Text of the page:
Knight-Ridder’s Washington Bureau, now owned by McClatchy, was long-regarded as the most reliable source of information about the invasion of Iraq both during the run-up to the invasion and throughout the occupation. I mention this because I think it gives useful context to their report that soldiers in Iraq view troop surge as a lost cause:
Soldiers interviewed across east Baghdad, home to more than half the city’s 8 million people, said the violence is so out of control that while a surge of 21,500 more American troops may momentarily suppress it, the notion that U.S. forces can bring lasting security to Iraq is misguided. …
Almost every foot soldier interviewed during a week of patrols on the streets and alleys of east Baghdad said that Bush’s plan would halt the bloodshed only temporarily. The soldiers cited a variety of reasons, including incompetence or corruption among Iraqi troops, the complexities of Iraq’s sectarian violence and the lack of Iraqi public support, a cornerstone of counterinsurgency warfare.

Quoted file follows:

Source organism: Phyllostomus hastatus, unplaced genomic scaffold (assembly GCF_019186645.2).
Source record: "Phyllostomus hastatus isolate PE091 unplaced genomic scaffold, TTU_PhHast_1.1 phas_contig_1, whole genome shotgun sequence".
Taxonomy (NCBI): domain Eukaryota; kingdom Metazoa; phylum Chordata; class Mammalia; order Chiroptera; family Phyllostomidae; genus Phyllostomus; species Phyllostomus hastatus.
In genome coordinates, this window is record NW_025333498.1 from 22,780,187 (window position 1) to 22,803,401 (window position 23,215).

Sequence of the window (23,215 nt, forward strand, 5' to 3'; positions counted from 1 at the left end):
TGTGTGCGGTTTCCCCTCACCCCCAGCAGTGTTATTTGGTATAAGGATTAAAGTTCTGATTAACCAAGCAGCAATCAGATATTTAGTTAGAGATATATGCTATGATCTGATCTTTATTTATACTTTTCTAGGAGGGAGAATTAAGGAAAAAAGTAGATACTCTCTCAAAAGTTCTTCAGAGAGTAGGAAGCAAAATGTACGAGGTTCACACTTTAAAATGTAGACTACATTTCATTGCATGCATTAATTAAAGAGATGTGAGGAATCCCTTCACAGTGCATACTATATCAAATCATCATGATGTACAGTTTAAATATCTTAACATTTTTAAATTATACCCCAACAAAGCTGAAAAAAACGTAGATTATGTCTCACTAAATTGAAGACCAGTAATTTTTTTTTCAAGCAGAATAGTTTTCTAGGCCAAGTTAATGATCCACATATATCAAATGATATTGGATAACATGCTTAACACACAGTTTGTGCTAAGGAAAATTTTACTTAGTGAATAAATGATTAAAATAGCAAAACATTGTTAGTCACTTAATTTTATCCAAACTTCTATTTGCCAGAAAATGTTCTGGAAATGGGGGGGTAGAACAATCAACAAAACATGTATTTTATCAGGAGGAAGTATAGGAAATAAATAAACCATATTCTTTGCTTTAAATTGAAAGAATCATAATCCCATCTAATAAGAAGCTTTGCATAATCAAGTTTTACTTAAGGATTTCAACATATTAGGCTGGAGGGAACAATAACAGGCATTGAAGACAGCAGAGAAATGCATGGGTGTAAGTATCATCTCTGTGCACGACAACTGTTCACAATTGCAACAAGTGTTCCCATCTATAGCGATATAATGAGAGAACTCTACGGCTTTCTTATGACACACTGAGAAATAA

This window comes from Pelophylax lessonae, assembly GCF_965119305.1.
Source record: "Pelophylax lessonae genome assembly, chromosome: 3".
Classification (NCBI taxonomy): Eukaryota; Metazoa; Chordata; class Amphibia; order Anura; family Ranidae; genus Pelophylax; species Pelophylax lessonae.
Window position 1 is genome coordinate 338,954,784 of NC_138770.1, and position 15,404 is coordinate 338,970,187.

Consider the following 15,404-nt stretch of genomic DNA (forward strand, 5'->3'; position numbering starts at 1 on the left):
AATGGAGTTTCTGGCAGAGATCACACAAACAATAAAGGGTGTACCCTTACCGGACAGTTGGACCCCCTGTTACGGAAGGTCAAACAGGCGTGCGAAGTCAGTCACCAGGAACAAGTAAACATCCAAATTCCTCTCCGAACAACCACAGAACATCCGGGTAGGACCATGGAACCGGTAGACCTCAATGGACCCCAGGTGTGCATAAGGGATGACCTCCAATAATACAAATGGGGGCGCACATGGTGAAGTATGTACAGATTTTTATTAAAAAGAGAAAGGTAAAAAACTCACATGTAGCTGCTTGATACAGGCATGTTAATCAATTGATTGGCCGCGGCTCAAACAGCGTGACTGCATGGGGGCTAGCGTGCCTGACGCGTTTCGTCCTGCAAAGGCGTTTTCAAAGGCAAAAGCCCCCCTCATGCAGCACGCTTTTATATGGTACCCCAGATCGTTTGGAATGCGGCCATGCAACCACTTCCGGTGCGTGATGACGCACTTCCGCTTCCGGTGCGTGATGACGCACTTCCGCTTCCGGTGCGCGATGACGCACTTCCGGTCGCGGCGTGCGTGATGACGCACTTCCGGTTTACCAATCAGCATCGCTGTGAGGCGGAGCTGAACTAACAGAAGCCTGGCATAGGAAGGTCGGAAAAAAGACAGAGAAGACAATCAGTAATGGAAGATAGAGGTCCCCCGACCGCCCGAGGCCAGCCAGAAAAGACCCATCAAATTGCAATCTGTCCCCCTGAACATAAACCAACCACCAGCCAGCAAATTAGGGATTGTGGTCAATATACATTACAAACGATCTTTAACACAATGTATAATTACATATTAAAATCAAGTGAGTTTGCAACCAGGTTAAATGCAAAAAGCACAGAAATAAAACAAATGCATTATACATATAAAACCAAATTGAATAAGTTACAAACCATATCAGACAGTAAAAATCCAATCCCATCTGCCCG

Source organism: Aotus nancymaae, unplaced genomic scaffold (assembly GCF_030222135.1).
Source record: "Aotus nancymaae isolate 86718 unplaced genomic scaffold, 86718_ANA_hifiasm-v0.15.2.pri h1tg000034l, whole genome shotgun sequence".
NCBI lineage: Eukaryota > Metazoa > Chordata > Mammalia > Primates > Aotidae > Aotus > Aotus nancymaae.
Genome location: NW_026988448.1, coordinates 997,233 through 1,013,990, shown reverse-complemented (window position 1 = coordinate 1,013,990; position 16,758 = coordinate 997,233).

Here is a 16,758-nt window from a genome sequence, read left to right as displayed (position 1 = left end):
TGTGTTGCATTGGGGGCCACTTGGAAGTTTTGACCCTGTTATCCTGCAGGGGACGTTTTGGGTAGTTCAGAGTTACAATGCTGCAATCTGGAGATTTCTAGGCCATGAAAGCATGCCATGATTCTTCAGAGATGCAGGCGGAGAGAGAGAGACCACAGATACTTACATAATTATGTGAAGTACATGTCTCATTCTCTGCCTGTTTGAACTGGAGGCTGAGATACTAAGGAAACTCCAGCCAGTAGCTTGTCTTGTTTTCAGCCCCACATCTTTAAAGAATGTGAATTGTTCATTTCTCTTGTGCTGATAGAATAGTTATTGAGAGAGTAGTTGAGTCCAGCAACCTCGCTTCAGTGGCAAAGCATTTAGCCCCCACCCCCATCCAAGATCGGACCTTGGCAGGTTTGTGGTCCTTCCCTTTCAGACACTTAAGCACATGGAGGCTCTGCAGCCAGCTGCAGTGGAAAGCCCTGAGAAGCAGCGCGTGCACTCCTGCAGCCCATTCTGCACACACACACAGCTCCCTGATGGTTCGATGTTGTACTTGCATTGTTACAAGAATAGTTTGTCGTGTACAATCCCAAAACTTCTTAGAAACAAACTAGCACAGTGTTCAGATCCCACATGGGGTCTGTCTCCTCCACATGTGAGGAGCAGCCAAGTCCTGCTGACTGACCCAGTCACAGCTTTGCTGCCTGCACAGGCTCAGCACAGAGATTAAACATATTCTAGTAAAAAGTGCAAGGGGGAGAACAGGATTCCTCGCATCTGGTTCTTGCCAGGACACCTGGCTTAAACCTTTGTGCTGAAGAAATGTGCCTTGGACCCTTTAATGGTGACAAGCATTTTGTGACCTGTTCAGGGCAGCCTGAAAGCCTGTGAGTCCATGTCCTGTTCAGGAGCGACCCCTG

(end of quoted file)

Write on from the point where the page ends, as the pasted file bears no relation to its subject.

Senator Pat Roberts gives the war in Iraq another 6 months, another six months, saying “I don’t think this war can be sustained for more than six months if in fact we don’t see some progress.” Of course, he’ll probably forget that statement, and blame the lapse on his “memory pills.”
In any event, Senator Roberts is no longer what I’d call a reliable source on the matter. Neither is President Bush, nor wash Secretary Rumsfeld. The simple fact is that they were wrong about Iraq. McClatchy (née Knight-Ridder) was right, as were various other people who were ignored. At this point, when Pat Roberts or George Bush says that Iraq will get better, that’s only plausible if someone like McClatchy agrees. In this case, McClatchy’s reporting is confirming the concerns of the sorts of people who were right before the war, concerns that the U.S. troops will simply be placed in the middle of a civil war without the ability to actually prevent that war, or diminish its effects.
Or, as Sergeant Chance Oswalt told McClatchy “They can keep sending more and more troops over here, but until the people here start working with us, it’s not going to change.” And that will mean engaging the political process in Iraq, and engaging neighboring nations, including Saudi Arabia.
Cassandra’s curse is to be right, but ignored. The first time that voices of wisdom were ignored, it may have been an honest mistake. The second time will be inexcusable.